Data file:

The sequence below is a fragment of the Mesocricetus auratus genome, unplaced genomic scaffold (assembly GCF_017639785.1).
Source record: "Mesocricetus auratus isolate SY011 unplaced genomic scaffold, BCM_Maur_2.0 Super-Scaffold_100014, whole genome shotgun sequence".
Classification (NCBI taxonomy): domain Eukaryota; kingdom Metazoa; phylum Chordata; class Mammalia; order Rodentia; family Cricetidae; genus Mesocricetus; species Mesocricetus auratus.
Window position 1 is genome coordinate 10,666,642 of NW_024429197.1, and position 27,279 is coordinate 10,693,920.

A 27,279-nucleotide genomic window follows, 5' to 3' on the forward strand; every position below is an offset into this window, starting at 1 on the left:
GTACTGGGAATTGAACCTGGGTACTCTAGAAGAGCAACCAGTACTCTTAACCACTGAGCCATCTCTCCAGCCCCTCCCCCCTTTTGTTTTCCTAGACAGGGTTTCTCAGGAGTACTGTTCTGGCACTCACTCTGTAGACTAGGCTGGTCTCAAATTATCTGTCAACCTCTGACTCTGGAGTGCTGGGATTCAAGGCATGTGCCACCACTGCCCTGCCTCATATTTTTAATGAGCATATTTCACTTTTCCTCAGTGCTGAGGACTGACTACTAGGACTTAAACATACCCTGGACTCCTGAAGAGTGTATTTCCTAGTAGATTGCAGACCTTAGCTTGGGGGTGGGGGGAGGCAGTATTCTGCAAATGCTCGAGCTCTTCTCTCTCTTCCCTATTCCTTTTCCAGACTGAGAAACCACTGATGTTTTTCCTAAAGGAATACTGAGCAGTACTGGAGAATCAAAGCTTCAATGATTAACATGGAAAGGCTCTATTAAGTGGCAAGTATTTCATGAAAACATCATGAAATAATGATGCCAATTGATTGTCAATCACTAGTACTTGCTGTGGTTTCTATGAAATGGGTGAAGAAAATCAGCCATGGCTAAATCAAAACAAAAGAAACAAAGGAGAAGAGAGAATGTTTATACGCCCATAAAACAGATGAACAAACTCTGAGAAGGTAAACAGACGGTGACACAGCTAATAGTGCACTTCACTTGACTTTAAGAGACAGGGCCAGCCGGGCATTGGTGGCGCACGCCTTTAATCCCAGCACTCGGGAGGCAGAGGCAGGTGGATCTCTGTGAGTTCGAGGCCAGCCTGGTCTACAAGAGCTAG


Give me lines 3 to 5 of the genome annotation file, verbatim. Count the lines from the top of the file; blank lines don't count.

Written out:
Classification (NCBI taxonomy): domain Eukaryota; kingdom Metazoa; phylum Chordata; class Mammalia; order Rodentia; family Cricetidae; genus Mesocricetus; species Mesocricetus auratus.
Window position 1 is genome coordinate 10,666,642 of NW_024429197.1, and position 27,279 is coordinate 10,693,920.

A 27,279-nucleotide genomic window follows, 5' to 3' on the forward strand; every position below is an offset into this window, starting at 1 on the left: